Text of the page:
First president of Malawi's multi-party democracy Bakili Muluzi on Sunday mourned the death of Fr. Patrick O'Malley, a Catholic priest who played a significant role in the development of multiparty democracy in Malawi.
O'Malley, an Irish Catholic humanitarian priest, who served in Malawi during his active priesthood for a long time, died in Ireland at his retiring home.
"He was an extraordinary person. I deeply mourn his death," said Muluzi.
"He was very instrumental in the fight against one party dictatorship. He and many of us worked very closely to champion democracy. He was deported by then ruling MCP government," said Muluzi.
The former president said Fr O'Malley book 'Living Dangerously' is one of his best collections.
In the book, the Catholic priest acknowledged the financial support Muluzi personally gave to the multiparty advocates especially when they wanted the famous anonymous letters and pamphlets advocating for democracy to reach every corner of Malawi.
"Fr O'Malley's death is a very sad occasion," said Muluzi who conveyed his condolences to the Catholic Church.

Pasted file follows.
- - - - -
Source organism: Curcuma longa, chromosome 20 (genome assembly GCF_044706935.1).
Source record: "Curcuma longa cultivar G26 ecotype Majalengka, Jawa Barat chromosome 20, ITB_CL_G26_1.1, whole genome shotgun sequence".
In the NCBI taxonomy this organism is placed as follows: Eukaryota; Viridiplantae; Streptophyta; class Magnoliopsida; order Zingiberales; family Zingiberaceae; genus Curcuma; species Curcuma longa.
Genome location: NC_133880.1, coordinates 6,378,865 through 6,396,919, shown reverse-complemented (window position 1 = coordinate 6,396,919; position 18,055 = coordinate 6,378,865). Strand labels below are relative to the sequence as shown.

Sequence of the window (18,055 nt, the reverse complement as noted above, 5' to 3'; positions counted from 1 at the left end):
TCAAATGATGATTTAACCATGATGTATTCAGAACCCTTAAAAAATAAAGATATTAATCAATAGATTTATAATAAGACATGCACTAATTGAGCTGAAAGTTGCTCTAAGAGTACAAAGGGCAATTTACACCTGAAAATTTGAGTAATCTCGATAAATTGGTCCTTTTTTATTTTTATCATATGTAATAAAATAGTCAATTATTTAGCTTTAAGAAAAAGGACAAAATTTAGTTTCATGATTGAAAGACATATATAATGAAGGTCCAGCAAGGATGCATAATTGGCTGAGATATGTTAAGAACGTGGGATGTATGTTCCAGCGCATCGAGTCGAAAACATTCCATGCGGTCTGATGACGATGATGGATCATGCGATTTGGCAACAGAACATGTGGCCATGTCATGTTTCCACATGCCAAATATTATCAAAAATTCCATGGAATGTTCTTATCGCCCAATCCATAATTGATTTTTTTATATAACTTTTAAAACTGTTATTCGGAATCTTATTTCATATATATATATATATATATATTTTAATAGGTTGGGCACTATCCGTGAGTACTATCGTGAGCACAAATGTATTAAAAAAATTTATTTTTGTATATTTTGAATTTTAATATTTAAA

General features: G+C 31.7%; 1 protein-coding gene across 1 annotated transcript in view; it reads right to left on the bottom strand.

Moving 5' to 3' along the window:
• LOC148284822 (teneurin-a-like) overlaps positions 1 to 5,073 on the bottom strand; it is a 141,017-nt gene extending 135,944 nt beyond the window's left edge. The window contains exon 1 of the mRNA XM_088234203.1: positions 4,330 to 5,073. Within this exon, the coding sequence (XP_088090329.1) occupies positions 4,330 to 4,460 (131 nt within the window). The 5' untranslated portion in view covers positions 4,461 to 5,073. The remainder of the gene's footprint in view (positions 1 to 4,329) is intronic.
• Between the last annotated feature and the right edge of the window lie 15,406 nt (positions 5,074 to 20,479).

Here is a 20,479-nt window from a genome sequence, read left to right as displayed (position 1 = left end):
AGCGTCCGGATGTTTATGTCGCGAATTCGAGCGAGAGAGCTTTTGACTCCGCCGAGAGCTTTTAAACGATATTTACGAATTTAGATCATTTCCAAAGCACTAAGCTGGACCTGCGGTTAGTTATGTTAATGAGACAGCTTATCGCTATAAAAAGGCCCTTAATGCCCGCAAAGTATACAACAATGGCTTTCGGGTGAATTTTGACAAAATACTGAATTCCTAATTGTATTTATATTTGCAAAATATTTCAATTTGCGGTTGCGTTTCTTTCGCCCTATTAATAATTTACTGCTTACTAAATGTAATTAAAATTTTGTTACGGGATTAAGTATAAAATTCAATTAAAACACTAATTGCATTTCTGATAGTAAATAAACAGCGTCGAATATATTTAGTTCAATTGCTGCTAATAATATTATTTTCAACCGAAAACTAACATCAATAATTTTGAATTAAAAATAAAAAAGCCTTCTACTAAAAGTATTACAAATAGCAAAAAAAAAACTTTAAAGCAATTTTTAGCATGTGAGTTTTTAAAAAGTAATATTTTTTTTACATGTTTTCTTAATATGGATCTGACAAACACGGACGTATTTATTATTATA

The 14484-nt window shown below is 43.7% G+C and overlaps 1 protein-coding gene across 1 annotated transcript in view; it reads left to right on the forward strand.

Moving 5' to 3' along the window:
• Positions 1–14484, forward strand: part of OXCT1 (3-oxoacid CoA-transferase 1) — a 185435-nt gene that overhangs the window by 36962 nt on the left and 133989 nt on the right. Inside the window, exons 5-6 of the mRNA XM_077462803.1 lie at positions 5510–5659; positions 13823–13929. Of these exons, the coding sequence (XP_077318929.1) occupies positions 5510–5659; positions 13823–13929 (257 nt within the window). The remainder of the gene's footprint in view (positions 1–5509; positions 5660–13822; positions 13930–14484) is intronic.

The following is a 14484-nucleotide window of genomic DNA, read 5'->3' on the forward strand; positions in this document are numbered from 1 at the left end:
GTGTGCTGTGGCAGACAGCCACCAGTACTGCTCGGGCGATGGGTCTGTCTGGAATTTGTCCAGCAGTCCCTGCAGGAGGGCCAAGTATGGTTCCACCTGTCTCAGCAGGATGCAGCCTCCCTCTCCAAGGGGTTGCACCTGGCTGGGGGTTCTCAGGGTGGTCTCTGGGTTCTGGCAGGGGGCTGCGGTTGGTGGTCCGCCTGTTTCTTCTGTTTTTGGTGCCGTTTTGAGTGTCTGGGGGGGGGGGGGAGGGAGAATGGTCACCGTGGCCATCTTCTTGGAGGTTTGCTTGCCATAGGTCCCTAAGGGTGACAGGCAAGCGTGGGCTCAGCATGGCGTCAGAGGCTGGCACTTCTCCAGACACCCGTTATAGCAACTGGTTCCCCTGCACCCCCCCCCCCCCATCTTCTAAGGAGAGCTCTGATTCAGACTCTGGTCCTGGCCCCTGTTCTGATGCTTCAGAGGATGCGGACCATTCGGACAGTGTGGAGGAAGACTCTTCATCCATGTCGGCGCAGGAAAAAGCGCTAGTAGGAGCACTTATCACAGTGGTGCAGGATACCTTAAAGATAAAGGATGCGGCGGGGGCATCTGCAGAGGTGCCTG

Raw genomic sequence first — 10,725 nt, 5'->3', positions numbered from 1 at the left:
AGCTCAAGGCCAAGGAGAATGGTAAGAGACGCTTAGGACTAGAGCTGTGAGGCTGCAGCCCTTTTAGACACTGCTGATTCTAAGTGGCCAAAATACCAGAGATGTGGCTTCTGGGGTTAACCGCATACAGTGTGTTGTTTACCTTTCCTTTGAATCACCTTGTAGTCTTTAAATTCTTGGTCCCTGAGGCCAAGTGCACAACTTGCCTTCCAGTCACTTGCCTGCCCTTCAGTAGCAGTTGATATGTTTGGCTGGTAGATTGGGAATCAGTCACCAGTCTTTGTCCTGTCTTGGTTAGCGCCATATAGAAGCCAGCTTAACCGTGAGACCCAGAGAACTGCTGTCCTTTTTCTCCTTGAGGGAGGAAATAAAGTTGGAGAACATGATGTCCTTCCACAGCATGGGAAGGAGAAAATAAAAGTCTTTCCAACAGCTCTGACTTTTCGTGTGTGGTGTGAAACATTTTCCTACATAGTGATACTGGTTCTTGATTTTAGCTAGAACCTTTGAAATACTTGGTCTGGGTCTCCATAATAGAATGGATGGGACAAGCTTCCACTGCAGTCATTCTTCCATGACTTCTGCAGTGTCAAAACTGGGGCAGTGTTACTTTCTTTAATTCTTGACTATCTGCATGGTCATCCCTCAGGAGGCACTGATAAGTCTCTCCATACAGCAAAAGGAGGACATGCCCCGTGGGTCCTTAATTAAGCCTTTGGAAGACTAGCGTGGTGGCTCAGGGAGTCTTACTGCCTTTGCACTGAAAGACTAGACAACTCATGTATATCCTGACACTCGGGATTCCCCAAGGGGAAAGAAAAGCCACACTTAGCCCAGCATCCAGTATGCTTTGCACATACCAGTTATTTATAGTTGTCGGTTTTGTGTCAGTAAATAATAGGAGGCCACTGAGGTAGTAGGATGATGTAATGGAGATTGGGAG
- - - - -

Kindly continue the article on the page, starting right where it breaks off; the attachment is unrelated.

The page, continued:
Episcopal Conference of Malawi (ECM) Secretary General Fr Henry Saindi.
"ECM received the death of Fr O'Malley with a sense of shock," he said.
Fr O'Malley was appointed Malawi's honorary consular of Malawi in Ireland in the early 2000 by Muluzi helped the Malawi community in Ireland in many pursuits such as being a mediator for Malawian students and various college owners in Ireland and on immigration matters.
In 1992, when Malawians demonstrated against the Malawi Congress Party under the iron rule of late Dr. Hastings Kamuzu Banda's regime for the ill-treatment of the Catholic Bishops and for the arrest of the militant freedom fighter the late Chakufwa Chihana after they had released a scathing but truthful 'Pastoral Letter' condemning the government's poor human rights record, Father O'Malley who was among activists fueling the wind of change in Malawi was ordered to leave the country within 24 hours by authorities because of what he said to students in one of his sermons.